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Sula Compare and Contrast

1920s: More than 350,000 African-American soldiers, who serve in segregated units, return home from World War I.

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Sula Topics for Further Study

Research the Jim Crow laws and describe how they affected every area of life for African Americans.

Find out about the Civil...

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Sula Literary Precedents

Morrison's novel fits into a rather lengthy tradition of novels which simultaneously celebrate black identity and descry the inequities...

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Sula Related Titles

Though Morrison does not continue her examination of the lives of the Bottom's residents in subsequent volumes, she does present similar...

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Sula Adaptations

Sula is available on audiocassette. Random House Audio published an unabridged reading by the author in 1997.

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Sula Media Adaptations

Sula (1997) is an unabridged audio book narrated by Morrison and available through Random House.

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Sula What Do I Read Next?

Morrison's Beloved (1987), written in an episodic, experimental style, examines the heritage of slavery.

Morrison's first...

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Sula Bibliography (Literary Essentials: African American Literature)

Bakerman, Jane S. “Failures of Love: Female Initiation in the Novels of Toni Morrison.” American Literature 52 (January, 1981): 541-563. Presents Morrison’s first three novels as accounts of female initiation. Maintains that they show female characters looking for love and self-worth but ultimately failing in their search.

Bloom, Harold, ed. Toni Morrison. Philadelphia: Chelsea House, 2005. Collection of scholarly essays on Morrison; includes analyses of the self/other dialectic and of the lack of peace in Sula.

Bryant, Cedric Gael. “The Orderliness of Disorder: Madness and Evil in Toni Morrison’s Sula. ” Black American Literature Forum 24 (Winter, 1990): 731-745. Maintains that in the worlds of Morrison’s novels, the community not only tolerates but also integrates individuals whom the larger world would deem insane or evil.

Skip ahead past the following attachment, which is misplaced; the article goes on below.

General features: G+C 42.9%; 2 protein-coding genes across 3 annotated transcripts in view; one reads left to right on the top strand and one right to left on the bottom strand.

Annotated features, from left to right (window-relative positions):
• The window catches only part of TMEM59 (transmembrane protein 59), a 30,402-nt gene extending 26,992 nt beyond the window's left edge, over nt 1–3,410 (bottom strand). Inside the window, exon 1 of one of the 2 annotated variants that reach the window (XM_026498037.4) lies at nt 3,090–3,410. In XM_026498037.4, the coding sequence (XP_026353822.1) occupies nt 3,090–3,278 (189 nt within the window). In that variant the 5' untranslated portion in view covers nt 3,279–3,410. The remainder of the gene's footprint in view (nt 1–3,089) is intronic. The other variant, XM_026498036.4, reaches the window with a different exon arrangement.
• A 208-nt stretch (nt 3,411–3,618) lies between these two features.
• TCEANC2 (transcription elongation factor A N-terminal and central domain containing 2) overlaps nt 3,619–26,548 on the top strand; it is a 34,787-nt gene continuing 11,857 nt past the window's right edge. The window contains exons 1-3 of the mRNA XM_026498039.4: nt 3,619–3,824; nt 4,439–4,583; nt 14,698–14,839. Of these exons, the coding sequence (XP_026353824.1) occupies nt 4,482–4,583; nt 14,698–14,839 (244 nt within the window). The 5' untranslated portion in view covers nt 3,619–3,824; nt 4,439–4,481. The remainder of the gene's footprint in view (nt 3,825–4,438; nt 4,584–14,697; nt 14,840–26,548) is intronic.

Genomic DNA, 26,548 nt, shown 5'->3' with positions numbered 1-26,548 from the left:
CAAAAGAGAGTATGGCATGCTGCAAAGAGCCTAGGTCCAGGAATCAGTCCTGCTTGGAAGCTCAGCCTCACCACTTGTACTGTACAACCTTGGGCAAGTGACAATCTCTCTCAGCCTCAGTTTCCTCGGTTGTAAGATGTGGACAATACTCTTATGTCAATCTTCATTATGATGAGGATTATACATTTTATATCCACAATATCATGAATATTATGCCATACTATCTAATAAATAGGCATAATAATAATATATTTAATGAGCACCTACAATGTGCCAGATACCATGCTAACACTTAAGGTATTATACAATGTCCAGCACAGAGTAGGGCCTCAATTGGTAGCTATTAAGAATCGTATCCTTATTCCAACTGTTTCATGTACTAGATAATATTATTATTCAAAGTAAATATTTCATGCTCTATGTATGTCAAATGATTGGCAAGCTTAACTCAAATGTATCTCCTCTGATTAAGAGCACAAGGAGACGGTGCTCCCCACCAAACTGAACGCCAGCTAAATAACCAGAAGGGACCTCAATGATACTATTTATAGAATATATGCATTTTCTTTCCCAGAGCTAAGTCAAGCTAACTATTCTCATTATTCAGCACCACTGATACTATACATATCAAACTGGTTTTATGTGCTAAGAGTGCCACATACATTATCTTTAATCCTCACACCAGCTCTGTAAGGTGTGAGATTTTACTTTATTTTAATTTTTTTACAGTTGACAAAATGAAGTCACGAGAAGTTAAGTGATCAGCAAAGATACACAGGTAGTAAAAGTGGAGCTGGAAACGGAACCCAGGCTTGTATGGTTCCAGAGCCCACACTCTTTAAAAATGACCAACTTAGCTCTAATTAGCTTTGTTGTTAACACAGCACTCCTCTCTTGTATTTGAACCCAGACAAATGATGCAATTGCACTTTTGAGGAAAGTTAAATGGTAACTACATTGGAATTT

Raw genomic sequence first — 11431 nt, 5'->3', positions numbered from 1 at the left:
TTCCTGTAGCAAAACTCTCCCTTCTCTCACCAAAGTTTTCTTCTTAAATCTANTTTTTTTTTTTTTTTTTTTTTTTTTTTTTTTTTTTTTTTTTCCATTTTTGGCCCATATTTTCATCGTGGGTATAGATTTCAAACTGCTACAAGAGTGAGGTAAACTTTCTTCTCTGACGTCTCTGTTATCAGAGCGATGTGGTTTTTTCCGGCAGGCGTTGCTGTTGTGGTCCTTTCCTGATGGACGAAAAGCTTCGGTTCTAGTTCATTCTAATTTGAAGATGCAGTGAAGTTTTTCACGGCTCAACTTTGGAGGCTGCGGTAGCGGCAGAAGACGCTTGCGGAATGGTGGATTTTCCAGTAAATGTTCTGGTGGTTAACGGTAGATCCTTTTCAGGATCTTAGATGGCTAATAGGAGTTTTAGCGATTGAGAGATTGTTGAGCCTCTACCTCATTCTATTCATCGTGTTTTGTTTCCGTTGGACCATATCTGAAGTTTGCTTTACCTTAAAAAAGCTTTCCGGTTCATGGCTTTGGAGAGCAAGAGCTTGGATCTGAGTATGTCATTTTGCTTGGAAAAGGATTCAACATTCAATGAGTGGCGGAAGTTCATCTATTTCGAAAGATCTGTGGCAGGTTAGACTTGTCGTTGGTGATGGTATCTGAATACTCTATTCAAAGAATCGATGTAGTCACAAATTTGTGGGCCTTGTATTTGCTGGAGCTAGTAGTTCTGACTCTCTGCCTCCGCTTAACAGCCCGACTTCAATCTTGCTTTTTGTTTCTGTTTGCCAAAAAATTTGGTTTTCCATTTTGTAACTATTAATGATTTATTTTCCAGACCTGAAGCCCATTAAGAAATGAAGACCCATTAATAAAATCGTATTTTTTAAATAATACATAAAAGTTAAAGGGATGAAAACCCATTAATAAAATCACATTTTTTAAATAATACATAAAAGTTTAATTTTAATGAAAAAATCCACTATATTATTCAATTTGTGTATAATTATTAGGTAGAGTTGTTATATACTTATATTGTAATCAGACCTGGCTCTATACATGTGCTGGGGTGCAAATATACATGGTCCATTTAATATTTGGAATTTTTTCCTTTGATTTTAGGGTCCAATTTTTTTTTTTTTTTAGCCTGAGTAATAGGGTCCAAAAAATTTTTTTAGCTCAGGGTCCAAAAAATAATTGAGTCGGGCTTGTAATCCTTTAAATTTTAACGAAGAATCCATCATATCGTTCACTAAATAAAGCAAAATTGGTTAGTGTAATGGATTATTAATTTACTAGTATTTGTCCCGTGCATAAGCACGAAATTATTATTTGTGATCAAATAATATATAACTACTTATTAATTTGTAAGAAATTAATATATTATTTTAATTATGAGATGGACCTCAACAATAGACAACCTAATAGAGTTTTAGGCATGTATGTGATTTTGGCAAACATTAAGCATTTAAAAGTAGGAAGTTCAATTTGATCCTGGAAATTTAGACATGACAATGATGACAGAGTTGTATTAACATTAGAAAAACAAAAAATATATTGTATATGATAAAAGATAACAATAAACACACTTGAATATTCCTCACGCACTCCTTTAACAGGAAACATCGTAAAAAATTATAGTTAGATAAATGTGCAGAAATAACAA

Christian, Barbara. “The Contemporary Fables of Toni Morrison.” In Black Women Novelists. Westport, Conn.: Greenwood Press, 1980. Argues that Morrison’s first two novels “chronicle the search for beauty amidst the restrictions of life, both from within and without.” Her main characters in both novels search for meaning through connection with the greater world.

De Weever, Jacqueline. Mythmaking and Metaphor in Black Women’s Fiction. New York: St. Martin’s Press, 1992. Examines contemporary black women writers as part of the “return to myth” tradition in letters. Insists that the experience of black people in the New World cannot be told through realism or naturalism and that Morrison and others use myth to order that experience.

Mayberry, Susan Neal. Can’t I Love What I Criticize? The Masculine and Morrison. Athens: University of Georgia Press, 2007. This study of masculinity in Morrison’s novels includes a chapter on the elegiac quality of her representation of boyhood in Sula.

Stepto, Robert B. “’Intimate Things in Place’: A Conversation with Toni Morrison.” Massachusetts Review 18 (Autumn, 1977): 473-489. A wide-ranging discussion of Morrison’s life and work, with special attention given to Sula.

Sula Bibliography and Further Reading

Sources
Bakerman, Jane S., Review of Sula, in American Literature, March 1980, pp. 87-100.

Blackburn,...